Opinion: Why the suspension of quarterly guidance should last beyond Covid-19
As highlighted in IR Magazine’s new study, companies are increasingly suspending or cancelling earnings guidance. If this trend holds, it will be one of the few slivers of a silver lining of the last few months.
The market instability created by the Covid-19 pandemic has resulted in an about-face from many IR teams. From 2010 to 2019, 70 companies on the S&P 500 stopped issuing quarterly guidance. By IR Magazine’s count, 54 companies have withdrawn quarterly guidance since March 16. What took the market almost a decade to do itself, Covid-19 will do for it in less than a month.
If this phenomenon is an indication of anything, it’s how ephemeral the practice of issuing quarterly earnings guidance is to begin with.
Quarterly guidance constitutes a critical channel through which short-termism impacts companies and capital markets. By yoking management teams to self-imposed short-term targets, quarterly guidance ensures companies will focus on this time horizon and that markets will notice.
There is mounting evidence that companies that play this quarterly guidance game suffer down the road. Recent research shows that short-term metrics may lead companies to prioritize decisions that will yield the most attractive results on a quarterly basis. Such an approach often results in companies sacrificing valuable investment opportunities and erodes the foundation of long-term, stable shareholders on which they depend.
A 2015 Harvard study helped confirm that companies get the investors they deserve. Focusing on short-term metrics attracts transient, short-term shareholders, ultimately increasing share price volatility. It is linked to lower earnings growth, a higher cost of capital and a lower return on equity when compared with peers that issue guidance with a long-term orientation.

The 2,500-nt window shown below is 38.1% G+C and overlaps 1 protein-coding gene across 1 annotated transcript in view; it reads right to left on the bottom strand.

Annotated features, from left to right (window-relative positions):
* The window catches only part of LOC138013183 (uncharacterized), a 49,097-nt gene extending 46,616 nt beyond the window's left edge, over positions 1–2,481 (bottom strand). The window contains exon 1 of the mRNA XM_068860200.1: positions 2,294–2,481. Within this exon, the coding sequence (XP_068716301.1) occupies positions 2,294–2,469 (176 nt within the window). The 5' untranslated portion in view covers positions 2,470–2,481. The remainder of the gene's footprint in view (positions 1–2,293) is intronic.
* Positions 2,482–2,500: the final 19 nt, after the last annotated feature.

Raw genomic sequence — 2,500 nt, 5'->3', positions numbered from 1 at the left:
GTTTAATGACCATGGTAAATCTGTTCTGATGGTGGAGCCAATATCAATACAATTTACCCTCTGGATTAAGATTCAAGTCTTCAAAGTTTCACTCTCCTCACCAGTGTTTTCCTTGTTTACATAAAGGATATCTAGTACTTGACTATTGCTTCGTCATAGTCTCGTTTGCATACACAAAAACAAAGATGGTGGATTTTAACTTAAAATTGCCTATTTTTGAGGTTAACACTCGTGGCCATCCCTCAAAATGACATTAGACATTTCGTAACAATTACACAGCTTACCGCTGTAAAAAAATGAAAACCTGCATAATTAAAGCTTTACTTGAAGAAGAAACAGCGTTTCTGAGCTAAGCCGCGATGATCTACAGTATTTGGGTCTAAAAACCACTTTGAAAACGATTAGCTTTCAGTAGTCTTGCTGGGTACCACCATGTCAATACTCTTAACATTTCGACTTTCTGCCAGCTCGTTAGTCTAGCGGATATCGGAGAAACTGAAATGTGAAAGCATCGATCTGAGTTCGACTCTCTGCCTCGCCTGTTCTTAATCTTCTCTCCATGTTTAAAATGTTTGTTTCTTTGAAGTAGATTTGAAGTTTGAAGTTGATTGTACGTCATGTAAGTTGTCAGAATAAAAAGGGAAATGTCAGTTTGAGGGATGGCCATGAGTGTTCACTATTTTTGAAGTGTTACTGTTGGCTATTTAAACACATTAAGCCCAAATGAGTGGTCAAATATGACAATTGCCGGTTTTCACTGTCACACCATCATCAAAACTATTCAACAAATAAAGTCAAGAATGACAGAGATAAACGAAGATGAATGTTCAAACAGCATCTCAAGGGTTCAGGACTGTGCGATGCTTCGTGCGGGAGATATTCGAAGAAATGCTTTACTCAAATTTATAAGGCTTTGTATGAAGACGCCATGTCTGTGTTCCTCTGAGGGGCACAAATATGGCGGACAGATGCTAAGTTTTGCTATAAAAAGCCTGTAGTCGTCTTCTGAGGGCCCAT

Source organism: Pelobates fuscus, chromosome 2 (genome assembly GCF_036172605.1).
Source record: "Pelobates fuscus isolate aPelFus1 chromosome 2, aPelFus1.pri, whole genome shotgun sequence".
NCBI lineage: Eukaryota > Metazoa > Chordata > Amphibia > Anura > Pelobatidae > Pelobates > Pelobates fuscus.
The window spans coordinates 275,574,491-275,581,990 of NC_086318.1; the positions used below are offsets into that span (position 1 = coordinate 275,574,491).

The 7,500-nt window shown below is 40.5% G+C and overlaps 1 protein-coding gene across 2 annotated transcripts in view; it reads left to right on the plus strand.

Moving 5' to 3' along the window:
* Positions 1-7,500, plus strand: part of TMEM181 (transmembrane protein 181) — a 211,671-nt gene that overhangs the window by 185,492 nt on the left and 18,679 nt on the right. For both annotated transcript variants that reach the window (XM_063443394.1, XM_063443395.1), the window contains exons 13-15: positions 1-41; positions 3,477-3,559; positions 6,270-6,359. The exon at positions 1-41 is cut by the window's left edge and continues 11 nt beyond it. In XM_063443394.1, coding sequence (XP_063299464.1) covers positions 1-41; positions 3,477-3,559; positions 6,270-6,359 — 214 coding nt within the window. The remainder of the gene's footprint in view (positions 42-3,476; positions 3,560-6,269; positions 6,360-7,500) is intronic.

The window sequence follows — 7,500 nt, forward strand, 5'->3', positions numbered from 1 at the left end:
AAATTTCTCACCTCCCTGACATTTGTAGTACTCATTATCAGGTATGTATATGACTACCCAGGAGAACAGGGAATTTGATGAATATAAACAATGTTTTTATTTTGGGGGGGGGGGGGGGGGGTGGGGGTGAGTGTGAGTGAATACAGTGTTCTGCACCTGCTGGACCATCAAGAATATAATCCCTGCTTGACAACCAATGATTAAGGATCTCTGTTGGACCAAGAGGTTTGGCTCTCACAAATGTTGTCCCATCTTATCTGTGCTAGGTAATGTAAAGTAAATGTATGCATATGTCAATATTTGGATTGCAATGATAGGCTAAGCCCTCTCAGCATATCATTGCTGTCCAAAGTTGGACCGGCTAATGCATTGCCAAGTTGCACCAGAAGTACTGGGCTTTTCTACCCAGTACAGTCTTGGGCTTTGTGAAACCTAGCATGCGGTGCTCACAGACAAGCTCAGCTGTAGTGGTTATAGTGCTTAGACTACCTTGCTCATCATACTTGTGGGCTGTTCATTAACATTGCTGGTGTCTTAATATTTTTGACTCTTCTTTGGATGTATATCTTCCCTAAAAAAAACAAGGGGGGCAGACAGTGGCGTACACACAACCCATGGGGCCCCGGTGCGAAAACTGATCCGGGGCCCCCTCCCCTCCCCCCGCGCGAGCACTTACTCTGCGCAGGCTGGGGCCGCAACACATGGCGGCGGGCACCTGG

Until this recent retreat from guidance, companies continued to issue quarterly EPS forecasts based on some long-held industry assumptions:
- Issuing quarterly guidance helps reduce volatility
If the past two weeks have shown us anything, it’s that the opposite is true, and numbers from the previous decade confirm this. From 2010 to 2016, companies offering annual forecasting experienced lower volatility around earnings reporting periods when compared with those that issued quarterly guidance.
- Issuing quarterly guidance improves companies’ valuations
It’s thought that issuing quarterly guidance improves companies’ valuations due to a 'management credibility' premium. Analysis of the S&P 500 found that guidance policy had no effect on valuation whatsoever.
- Investors want short-term estimates
In repeated surveys of the buy side, earnings guidance given for periods of less than one year was consistently deemed irrelevant in evaluating a company’s future prospects. A 2016 Rivel Research Group survey gauged the interest of investors in earnings guidance. When asked the question 'How far into the future should companies provide earnings guidance?' only 7 percent of respondents picked 'less than one year'.
The use of quarterly EPS guidance is counterproductive in building the kind of investor base long-term companies need. It attracts the sort of transient, speculative investors that undermine long-term planning and pressure companies to neglect long-term opportunities. It leads companies to lose focus on what matters: the fundamental drivers of their business, the strategy they believe will unlock future value and the steps required to get there.
It’s a step in the right direction that such a large number of companies have opted to suspend guidance, regardless of the circumstances that caused them to arrive at that decision. Although we hope this crisis comes to a quick and abrupt end, we also hope to see the number of companies rise in IR Magazine’s next weekly update. And, of course, once the crisis has passed, they should not revert to their old ways.